breaking story hits, with disabilities and ethnic minorities. should find someone else to quote. By
the Daily throws For example, the furor over the addi- quoting this person anonymously, the
all it can at the tion of wheelchair-accessible seating article unintentionally made it seem
story, whether it is PAUL H. at the Big House should have naturally shameful that a student would want
a shooting on cam- JOHNSON led to stories about how the Univer- their full name in a story about gay
pus, the presiden- sity as a whole accommodates people issues, when there are plenty of open-
tial primary or the with disabilities. Stories about litiga- ly gay students on campus willing to
highs and lows of a sports season. tion regarding whether the University talk frankly about their experiences.
That said, I think the Daily needs can legally provide health insurance to
to do more to develop sources out- same-sexcouples could havebeenused
side the traditional orbit of student as a stepping-off point to better cover- Things the Dally
leaders and administration offi- age of gay and lesbian issues. StoriesL Dal
cials. Many stories feature the usual about Proposal 2 could have led down can improve upon
suspects, from the leaders of the a similar road.
Michigan Student Assembly to the One way to look for stories off the *
University administration. This leads beaten path is to take run of the mill in the future.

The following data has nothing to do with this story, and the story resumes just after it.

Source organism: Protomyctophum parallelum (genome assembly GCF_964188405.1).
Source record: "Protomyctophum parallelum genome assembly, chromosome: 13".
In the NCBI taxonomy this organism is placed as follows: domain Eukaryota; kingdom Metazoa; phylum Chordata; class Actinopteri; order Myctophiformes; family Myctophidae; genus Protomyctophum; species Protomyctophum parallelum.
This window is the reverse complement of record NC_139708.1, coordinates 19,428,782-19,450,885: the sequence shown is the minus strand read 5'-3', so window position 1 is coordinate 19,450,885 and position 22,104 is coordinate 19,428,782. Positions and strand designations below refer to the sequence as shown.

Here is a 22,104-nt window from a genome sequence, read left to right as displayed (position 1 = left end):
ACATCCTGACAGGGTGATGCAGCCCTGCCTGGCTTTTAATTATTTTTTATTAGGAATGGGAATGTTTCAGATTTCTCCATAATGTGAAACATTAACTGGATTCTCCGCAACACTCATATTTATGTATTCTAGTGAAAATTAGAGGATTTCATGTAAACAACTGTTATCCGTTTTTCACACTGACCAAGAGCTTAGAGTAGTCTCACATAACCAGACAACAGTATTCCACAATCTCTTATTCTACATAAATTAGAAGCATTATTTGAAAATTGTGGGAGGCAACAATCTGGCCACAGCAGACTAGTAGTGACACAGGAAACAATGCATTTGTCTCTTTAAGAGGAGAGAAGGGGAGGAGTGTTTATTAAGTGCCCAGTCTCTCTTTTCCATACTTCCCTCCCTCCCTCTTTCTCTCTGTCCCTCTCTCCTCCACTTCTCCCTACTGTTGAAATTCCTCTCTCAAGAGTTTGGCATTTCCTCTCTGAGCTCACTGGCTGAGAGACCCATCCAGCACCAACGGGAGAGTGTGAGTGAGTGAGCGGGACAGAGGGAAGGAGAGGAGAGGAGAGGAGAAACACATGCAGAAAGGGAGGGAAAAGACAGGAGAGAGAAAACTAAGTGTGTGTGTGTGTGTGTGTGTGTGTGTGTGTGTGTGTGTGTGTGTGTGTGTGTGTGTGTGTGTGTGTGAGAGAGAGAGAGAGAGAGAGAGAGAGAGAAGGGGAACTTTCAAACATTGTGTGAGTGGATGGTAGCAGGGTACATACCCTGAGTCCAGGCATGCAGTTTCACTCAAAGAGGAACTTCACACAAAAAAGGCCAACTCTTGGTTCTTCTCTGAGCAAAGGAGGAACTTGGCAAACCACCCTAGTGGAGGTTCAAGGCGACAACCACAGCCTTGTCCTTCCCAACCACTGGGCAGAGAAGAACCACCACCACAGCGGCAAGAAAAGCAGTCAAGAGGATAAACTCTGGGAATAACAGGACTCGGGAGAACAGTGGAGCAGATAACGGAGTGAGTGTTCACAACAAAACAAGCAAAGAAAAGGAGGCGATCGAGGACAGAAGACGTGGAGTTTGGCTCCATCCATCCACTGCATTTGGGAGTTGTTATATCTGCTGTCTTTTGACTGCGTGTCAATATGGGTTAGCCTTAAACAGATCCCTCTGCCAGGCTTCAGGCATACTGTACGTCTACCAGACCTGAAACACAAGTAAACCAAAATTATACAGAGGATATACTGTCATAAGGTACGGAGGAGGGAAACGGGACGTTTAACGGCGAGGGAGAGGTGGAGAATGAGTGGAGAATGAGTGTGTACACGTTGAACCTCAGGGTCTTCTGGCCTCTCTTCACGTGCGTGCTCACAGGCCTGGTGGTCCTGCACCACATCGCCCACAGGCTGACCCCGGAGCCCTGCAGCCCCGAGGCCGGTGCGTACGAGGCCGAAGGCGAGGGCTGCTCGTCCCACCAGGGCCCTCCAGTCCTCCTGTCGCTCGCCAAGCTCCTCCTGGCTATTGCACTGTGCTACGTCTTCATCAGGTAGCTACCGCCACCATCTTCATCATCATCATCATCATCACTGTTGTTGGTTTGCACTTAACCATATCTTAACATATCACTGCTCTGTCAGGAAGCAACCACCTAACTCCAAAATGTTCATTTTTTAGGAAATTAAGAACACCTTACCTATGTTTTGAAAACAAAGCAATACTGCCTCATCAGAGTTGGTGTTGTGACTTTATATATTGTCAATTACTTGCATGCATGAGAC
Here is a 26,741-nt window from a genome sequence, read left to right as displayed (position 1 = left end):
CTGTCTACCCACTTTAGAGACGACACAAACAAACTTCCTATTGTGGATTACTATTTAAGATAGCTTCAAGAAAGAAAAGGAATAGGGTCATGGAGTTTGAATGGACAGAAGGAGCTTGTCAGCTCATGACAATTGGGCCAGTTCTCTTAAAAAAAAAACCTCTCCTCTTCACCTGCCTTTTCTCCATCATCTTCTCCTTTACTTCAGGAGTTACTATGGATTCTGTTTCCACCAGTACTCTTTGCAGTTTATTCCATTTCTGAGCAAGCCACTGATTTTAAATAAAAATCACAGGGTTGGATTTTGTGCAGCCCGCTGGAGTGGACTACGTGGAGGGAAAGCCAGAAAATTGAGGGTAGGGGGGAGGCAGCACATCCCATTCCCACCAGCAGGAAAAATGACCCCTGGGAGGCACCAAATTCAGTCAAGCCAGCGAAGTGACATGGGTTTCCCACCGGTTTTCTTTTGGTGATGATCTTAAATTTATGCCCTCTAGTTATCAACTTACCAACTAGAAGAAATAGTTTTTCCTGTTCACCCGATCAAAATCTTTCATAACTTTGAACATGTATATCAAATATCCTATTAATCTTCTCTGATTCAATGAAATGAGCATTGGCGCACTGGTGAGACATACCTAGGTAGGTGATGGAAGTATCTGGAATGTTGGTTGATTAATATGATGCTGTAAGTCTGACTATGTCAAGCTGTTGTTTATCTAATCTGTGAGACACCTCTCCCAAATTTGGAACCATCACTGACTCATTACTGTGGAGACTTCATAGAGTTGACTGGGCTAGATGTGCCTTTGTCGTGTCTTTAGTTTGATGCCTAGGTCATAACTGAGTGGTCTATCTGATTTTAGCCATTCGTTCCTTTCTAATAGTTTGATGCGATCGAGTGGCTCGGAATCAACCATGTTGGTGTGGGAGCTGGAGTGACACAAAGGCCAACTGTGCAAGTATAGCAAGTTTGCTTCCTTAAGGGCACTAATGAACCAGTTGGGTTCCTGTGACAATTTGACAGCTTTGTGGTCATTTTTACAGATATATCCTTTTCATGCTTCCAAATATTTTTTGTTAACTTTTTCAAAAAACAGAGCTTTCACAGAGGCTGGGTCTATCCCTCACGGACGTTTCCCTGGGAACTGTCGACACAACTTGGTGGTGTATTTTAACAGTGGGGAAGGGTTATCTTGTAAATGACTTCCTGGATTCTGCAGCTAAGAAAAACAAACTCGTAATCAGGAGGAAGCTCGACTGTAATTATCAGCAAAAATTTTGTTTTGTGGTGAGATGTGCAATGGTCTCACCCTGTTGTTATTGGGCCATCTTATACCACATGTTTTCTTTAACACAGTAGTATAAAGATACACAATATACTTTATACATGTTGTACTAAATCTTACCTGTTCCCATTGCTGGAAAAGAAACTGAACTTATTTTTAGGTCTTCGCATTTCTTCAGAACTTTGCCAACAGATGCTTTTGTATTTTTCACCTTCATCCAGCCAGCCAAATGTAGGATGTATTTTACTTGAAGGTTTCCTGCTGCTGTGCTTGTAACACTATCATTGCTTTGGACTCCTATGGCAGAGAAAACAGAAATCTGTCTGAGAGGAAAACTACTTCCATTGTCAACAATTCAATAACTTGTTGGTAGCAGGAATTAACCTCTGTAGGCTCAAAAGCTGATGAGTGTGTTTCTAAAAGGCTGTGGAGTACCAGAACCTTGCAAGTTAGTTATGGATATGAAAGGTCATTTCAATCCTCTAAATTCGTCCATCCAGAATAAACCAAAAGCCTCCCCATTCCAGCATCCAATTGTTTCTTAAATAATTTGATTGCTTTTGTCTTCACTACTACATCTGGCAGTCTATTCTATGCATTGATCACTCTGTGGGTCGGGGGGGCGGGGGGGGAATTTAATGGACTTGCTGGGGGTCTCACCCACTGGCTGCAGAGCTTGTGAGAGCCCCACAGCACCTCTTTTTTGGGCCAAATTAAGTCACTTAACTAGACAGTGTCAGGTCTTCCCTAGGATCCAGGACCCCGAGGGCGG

to a persistent sameness on the front stories that appear in the paper reg-
page and a lack of diversity - not just ularly and use them as a launching
racial and ethnic diversity, but also a point for a broader piece. The Daily The fact remains that the Daily is
lack of diversity in the types of sto- covers a lot of stories about speeches one of the finest student newspapers
ries in the Daily. When the Daily does given by prominent people who visit in the country, made all the more
write about those groups - in this I campus. Some are worthy, but others remarkable by the fact that it isn't
include not just minorities, but the could be used to examine an issue in supported by a journalism depart-
groups like the Greek system as well more depth. ment like many student daily news-
- the resulting stories don't cover as For example, take the article papers. Much like my alma mater's
much ground as they could. "LGBT advocate discusses sexual- college newspaper, the Cornell Daily
There are two kinds of sources that ity in the workplace" (04/03/2008). Sun, this means the staff tends to